The Bleeping Computer publication says that ransomware operators have begun to use a new tactic that allows them to get more money from victims. Now cybercriminals demands two ransoms from the affected companies: one for decrypting the data, and the other for deleting the information that the hackers stole during the attack.In the of non-payment, attackers threaten to publish this data in the public domain.
Journalists recall that at the end of 2019, creators of ransomware began to act according to a new scheme. It all started with Maze ransomware operators, which began to publish files that they stole from the attacked companie, if the victims refused to pay.
Recall that the cybercriminals behind the Maze ransomware do not miss opportunity to attacks even medical institutions that test the vaccine against COVID-19.
“Hackers set up a special site for such “dumps” and other groups soon followed an example, including Sodinokibi, Clop, Sekhmet, Nephilim, Mespinoza, and Netwalker”, – say Bleeping Computer reporters.
DoppelPaymer operators even published in the public domain Boeing, Lockheed Martin, SpaceX and Tesla documents.
Now authors of the ransomware Ako joined them, but they went even further than their “colleagues.” The grouping forces some companies to pay a ransom twice: for decrypting files and for deleting stolen data.
As an example, some of the victims’ data was published on Aco’s website: the company paid $350,000 to decrypt the information, but hackers still published its files on their website because they did not receive a “second ransom” for deleting the stolen files.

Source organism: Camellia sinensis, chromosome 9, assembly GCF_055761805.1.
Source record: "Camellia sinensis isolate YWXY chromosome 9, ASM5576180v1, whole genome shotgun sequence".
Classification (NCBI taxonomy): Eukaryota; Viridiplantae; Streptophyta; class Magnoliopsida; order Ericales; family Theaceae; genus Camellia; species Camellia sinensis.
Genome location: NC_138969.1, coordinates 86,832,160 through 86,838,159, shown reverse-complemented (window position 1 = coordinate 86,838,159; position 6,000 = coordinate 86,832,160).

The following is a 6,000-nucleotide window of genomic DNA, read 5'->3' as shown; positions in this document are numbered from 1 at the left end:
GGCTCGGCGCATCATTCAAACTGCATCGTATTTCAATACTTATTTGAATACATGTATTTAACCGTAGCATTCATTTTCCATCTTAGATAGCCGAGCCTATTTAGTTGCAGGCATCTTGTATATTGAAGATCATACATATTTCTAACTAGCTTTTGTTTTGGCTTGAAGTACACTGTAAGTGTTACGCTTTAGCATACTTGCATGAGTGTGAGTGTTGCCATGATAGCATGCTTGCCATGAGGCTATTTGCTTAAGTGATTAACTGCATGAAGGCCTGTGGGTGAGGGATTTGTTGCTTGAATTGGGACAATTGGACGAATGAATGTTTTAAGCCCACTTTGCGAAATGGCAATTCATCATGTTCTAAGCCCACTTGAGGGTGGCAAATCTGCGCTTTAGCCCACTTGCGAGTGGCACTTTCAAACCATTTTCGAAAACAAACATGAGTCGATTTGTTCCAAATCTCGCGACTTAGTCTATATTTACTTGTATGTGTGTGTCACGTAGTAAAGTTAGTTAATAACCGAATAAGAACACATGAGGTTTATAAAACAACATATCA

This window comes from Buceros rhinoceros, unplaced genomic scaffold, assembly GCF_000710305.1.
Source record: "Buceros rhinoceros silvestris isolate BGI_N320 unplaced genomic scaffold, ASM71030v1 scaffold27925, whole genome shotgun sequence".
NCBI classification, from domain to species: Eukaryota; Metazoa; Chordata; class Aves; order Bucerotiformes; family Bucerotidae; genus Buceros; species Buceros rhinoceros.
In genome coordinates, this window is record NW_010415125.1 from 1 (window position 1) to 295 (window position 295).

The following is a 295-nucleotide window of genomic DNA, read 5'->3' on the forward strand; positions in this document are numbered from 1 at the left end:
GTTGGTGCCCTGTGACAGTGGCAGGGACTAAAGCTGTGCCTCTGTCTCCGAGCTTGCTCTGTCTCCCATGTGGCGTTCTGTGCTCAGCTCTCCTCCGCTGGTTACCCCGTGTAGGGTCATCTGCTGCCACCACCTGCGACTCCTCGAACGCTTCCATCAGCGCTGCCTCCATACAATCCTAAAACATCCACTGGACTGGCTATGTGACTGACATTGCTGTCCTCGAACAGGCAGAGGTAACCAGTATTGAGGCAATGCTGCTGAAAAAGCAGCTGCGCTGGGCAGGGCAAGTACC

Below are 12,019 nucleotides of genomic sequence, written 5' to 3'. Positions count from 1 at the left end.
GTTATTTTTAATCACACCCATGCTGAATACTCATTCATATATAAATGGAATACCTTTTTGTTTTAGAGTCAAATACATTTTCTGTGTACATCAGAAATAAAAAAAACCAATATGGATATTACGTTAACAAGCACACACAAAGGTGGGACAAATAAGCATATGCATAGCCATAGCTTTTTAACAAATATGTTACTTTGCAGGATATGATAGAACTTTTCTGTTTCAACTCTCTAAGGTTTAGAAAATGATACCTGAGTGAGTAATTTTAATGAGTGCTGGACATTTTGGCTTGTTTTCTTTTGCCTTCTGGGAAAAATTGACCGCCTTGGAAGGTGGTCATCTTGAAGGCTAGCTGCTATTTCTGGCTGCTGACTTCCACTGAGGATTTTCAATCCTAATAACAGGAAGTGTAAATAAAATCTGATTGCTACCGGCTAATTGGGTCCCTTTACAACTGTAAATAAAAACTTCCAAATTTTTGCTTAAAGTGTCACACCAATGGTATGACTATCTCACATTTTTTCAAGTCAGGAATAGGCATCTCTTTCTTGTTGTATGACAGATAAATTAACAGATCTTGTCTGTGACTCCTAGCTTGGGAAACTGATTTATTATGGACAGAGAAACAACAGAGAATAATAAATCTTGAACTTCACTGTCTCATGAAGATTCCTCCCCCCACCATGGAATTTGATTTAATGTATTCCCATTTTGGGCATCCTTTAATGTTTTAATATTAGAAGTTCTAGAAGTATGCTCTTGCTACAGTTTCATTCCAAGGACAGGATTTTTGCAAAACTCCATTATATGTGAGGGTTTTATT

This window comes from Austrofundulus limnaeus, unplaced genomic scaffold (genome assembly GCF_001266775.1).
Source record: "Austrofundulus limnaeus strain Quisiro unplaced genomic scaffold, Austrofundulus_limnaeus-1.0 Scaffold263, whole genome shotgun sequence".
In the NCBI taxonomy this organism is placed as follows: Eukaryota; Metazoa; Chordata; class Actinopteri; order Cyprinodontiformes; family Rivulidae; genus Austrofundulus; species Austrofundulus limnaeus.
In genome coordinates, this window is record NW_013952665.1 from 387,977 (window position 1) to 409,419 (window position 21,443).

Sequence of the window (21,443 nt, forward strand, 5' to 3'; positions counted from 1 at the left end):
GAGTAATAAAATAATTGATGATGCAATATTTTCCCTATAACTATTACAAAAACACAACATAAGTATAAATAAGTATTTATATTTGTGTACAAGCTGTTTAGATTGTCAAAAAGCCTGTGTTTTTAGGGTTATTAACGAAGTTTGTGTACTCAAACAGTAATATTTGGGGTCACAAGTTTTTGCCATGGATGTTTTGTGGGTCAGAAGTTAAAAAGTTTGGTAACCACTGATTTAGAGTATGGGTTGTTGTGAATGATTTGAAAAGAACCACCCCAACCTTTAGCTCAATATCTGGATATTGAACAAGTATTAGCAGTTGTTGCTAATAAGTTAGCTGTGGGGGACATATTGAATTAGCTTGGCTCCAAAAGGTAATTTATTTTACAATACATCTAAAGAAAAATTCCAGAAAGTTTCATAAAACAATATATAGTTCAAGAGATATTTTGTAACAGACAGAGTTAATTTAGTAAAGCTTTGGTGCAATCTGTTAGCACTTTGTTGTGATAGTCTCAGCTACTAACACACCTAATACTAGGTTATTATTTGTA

One of the Ako operators answered Bleeping Computer’s questions and confirmed that double ransom demand is used only for some victims: it all depends on the size of the company and type of stolen data. As a rule, the size of the second buyback ranges from 100,000 to 2,000,000 US dollars, therefore, it usually exceeds the cost of decrypting the data.
“Big-income companies get scared when we talk about stolen files. So this is the motivation for other companies that have to pay”, – explain hackers.
Attackers argue that some companies generally prefer to pay for deleting data, but not for decrypting it. For example, this way went unnamed medical organizations from the USA, from was stolen confidential patient’s data, social security numbers, and so on. Journalists failed to confirm or deny these statements of criminals.
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